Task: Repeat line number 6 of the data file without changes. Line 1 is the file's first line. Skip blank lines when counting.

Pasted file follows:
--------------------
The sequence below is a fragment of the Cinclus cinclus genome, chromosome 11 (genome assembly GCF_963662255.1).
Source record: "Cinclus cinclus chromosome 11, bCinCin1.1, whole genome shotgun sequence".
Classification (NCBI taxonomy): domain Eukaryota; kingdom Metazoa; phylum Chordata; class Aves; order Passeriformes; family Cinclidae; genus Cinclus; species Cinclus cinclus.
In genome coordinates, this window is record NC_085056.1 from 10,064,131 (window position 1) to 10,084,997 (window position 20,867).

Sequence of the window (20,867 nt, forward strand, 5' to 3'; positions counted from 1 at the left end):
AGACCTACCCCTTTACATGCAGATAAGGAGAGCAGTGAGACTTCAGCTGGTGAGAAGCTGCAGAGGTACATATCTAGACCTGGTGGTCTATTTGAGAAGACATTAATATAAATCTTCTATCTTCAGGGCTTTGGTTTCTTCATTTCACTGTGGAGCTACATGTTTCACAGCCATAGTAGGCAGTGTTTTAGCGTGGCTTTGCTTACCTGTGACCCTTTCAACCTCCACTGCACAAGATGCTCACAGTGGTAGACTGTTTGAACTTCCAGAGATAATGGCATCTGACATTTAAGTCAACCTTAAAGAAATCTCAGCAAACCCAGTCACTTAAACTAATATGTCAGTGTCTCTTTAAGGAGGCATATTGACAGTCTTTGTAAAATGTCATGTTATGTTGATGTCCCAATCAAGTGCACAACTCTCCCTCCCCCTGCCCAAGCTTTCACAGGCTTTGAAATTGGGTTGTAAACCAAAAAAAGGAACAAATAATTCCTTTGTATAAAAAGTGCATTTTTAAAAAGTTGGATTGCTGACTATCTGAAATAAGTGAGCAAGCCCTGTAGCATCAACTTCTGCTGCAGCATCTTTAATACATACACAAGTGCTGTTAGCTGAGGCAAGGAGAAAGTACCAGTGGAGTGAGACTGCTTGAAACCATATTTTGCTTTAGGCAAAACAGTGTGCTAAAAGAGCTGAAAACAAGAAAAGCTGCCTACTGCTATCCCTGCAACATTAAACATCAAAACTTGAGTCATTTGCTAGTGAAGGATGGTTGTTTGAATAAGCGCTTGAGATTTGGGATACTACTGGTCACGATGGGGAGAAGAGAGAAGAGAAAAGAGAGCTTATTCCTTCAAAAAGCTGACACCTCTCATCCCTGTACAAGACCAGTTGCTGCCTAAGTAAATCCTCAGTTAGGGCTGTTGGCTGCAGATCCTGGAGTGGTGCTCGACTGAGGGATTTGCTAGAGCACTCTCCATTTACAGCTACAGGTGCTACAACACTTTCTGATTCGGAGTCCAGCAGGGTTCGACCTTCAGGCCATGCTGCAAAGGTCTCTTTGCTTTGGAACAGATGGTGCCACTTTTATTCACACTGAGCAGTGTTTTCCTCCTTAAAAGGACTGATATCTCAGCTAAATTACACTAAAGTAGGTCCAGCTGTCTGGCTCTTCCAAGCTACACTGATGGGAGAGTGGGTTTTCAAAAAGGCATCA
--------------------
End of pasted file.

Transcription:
AGACCTACCCCTTTACATGCAGATAAGGAGAGCAGTGAGACTTCAGCTGGTGAGAAGCTGCAGAGGTACATATCTAGACCTGGTGGTCTATTTGAGAAGACATTAATATAAATCTTCTATCTTCAGGGCTTTGGTTTCTTCATTTCACTGTGGAGCTACATGTTTCACAGCCATAGTAGGCAGTGTTTTAGCGTGGCTTTGCTTACCTGTGACCCTTTCAACCTCCACTGCACAAGATGCTCACAGTGGTAGACTGTTTGAACTTCCAGAGATAATGGCATCTGACATTTAAGTCAACCTTAAAGAAATCTCAGCAAACCCAGTCACTTAAACTAATATGTCAGTGTCTCTTTAAGGAGGCATATTGACAGTCTTTGTAAAATGTCATGTTATGTTGATGTCCCAATCAAGTGCACAACTCTCCCTCCCCCTGCCCAAGCTTTCACAGGCTTTGAAATTGGGTTGTAAACCAAAAAAAGGAACAAATAATTCCTTTGTATAAAAAGTGCATTTTTAAAAAGTTGGATTGCTGACTATCTGAAATAAGTGAGCAAGCCCTGTAGCATCAACTTCTGCTGCAGCATCTTTAATACATACACAAGTGCTGTTAGCTGAGGCAAGGAGAAAGTACCAGTGGAGTGAGACTGCTTGAAACCATATTTTGCTTTAGGCAAAACAGTGTGCTAAAAGAGCTGAAAACAAGAAAAGCTGCCTACTGCTATCCCTGCAACATTAAACATCAAAACTTGAGTCATTTGCTAGTGAAGGATGGTTGTTTGAATAAGCGCTTGAGATTTGGGATACTACTGGTCACGATGGGGAGAAGAGAGAAGAGAAAAGAGAGCTTATTCCTTCAAAAAGCTGACACCTCTCATCCCTGTACAAGACCAGTTGCTGCCTAAGTAAATCCTCAGTTAGGGCTGTTGGCTGCAGATCCTGGAGTGGTGCTCGACTGAGGGATTTGCTAGAGCACTCTCCATTTACAGCTACAGGTGCTACAACACTTTCTGATTCGGAGTCCAGCAGGGTTCGACCTTCAGGCCATGCTGCAAAGGTCTCTTTGCTTTGGAACAGATGGTGCCACTTTTATTCACACTGAGCAGTGTTTTCCTCCTTAAAAGGACTGATATCTCAGCTAAATTACACTAAAGTAGGTCCAGCTGTCTGGCTCTTCCAAGCTACACTGATGGGAGAGTGGGTTTTCAAAAAGGCATCA